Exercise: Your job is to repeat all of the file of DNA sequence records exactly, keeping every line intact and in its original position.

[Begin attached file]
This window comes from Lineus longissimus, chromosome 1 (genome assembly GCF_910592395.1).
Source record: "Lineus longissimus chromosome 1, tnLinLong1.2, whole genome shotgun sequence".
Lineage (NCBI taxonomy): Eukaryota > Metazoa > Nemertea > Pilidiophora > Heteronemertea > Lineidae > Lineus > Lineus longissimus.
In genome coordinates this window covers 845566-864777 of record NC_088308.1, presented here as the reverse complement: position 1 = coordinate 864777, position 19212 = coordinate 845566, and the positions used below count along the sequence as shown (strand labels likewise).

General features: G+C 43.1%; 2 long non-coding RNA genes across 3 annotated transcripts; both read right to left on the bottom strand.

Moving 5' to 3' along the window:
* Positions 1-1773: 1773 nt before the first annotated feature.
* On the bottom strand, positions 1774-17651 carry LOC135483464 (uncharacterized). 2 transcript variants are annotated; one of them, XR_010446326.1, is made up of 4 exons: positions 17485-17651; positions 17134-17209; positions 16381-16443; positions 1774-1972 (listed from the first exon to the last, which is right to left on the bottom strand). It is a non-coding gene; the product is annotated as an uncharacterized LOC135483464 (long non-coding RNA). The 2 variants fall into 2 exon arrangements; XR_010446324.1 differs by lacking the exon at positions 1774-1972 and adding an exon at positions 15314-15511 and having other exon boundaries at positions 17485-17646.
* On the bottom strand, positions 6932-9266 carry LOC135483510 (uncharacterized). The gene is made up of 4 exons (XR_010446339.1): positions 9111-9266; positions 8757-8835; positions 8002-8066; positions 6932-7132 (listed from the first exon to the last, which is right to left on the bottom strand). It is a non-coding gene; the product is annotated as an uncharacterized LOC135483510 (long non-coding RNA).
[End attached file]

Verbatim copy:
This window comes from Lineus longissimus, chromosome 1 (genome assembly GCF_910592395.1).
Source record: "Lineus longissimus chromosome 1, tnLinLong1.2, whole genome shotgun sequence".
Lineage (NCBI taxonomy): Eukaryota > Metazoa > Nemertea > Pilidiophora > Heteronemertea > Lineidae > Lineus > Lineus longissimus.
In genome coordinates this window covers 845566-864777 of record NC_088308.1, presented here as the reverse complement: position 1 = coordinate 864777, position 19212 = coordinate 845566, and the positions used below count along the sequence as shown (strand labels likewise).

General features: G+C 43.1%; 2 long non-coding RNA genes across 3 annotated transcripts; both read right to left on the bottom strand.

Moving 5' to 3' along the window:
* Positions 1-1773: 1773 nt before the first annotated feature.
* On the bottom strand, positions 1774-17651 carry LOC135483464 (uncharacterized). 2 transcript variants are annotated; one of them, XR_010446326.1, is made up of 4 exons: positions 17485-17651; positions 17134-17209; positions 16381-16443; positions 1774-1972 (listed from the first exon to the last, which is right to left on the bottom strand). It is a non-coding gene; the product is annotated as an uncharacterized LOC135483464 (long non-coding RNA). The 2 variants fall into 2 exon arrangements; XR_010446324.1 differs by lacking the exon at positions 1774-1972 and adding an exon at positions 15314-15511 and having other exon boundaries at positions 17485-17646.
* On the bottom strand, positions 6932-9266 carry LOC135483510 (uncharacterized). The gene is made up of 4 exons (XR_010446339.1): positions 9111-9266; positions 8757-8835; positions 8002-8066; positions 6932-7132 (listed from the first exon to the last, which is right to left on the bottom strand). It is a non-coding gene; the product is annotated as an uncharacterized LOC135483510 (long non-coding RNA).